Carolina People

Carolina People: Kim Ring

In her mission improving public health, Kim Ring likes nothing better than coming up with solutions to problems and ultimately putting them into play.

Kim Ring poses outside the FedEx Global Center
Kim Ring (Jon Gardiner/UNC-Chapel Hill)


Kim Ring




20 years working at Carolina




What’s a typical day like in your job?

My typical day consists of meetings with team members, conference calls with different committees and a lot of emails. I currently work on the Atherosclerosis Risk in Communities study, which looks at risk factors for heart disease. We’ve been following this cohort of 16,000 people for over 30 years. I have a team of about 18 people who all work to meet the deliverables of our project, which is funded by the National Institutes of Health.

How does your WORK support Carolina’s mission?

I think that what we do goes hand in hand with the University’s mission of helping people. Our mission here is about improving the health of the public. Projects like these impact federal-level policy and help with understanding the risk factors of heart disease. I feel fortunate to work in this type of environment.

What do you like most about your work?

People that work with me will tell you I love matrices, to-do lists, pro and con lists and brainstorming in a group. I enjoy the process of coming up with potential solutions and then ultimately putting a solution into play. This job has taught me to delegate, and having trust in my team definitely makes my job easier. I also love the investigators on the ARIC project at the different field centers. Their dedication and passion for this project rubs off on me and our team, helping us provide a better service.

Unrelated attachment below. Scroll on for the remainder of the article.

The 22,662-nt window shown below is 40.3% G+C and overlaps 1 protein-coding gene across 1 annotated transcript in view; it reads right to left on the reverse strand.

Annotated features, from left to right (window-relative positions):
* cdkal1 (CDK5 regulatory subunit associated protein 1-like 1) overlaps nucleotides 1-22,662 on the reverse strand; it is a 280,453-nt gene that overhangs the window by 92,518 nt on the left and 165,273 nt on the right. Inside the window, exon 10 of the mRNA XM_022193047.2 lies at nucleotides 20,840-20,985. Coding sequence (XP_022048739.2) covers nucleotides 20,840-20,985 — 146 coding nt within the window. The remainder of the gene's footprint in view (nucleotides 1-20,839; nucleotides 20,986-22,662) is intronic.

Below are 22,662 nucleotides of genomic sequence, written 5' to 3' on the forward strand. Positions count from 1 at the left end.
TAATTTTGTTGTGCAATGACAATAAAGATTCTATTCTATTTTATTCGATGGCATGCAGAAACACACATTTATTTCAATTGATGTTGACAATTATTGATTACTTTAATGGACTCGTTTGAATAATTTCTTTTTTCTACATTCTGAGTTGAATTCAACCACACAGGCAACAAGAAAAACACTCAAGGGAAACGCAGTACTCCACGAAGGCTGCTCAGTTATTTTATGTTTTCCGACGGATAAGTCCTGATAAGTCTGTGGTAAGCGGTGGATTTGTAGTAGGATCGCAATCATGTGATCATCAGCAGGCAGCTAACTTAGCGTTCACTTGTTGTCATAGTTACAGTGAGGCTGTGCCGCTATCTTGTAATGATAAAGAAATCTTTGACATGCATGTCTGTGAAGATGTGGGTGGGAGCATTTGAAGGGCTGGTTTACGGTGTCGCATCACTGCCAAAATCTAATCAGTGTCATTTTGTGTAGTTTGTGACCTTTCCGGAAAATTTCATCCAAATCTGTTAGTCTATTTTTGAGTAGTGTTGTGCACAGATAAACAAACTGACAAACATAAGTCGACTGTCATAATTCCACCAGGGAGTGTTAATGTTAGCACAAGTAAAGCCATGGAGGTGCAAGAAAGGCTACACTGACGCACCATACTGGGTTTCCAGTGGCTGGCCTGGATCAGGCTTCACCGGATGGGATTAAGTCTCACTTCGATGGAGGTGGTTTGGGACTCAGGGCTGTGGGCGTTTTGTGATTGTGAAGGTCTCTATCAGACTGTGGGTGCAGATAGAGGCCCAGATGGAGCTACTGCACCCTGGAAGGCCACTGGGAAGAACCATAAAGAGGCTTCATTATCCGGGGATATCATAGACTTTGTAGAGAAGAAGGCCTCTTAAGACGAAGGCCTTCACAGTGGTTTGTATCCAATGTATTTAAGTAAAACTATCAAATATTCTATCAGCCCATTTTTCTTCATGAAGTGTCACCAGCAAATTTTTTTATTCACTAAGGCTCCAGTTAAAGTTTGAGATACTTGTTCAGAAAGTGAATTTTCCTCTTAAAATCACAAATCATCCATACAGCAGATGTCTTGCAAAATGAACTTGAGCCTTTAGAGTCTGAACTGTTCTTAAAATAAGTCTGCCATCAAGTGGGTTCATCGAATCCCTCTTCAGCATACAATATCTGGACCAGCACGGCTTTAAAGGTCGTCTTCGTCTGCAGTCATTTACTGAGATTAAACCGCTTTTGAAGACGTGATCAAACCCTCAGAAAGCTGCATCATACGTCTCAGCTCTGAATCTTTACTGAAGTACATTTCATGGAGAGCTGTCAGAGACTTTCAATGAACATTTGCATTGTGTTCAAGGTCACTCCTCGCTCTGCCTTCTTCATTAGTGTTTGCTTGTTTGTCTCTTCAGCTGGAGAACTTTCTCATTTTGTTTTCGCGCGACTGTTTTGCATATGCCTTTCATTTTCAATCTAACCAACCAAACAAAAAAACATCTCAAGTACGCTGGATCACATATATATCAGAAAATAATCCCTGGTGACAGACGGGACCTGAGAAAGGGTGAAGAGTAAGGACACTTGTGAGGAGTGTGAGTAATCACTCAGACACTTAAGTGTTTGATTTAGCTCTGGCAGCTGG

How has your job changed since you’ve been working at Carolina? 

I started working in here in 1996 as a graduate research assistant. After receiving my master’s degree in public health, I applied to work as a statistician. I first worked on a school-based intervention project aiming to reduce obesity in Native American children. From there, I’ve worked on a variety of projects and clinical trials. The biggest way my role has changed has been from doing statistical work to doing managerial work. 

How do you see your job changing over the next 10 years?

My role as a project director will need to adapt with the changing times.  There are a few things that I can foresee on the horizon. One is that, as a center, we will likely enter the realm of cloud computing and providing a secure workspace on the cloud. I also see our studies shifting to a single Institutional Review Board, instead of having one at each field center. I think we will also see even more teleconferencing meetings rather than in-person meetings.  I might even adapt to using Trello in the office.  

Carolina People is a regular feature in each issue of the Gazette that asks one of your fascinating colleagues five questions about the work they do for the University. Do you know someone with an interesting or unique job at Carolina? Please email your suggestions to and put Carolina People in the subject line.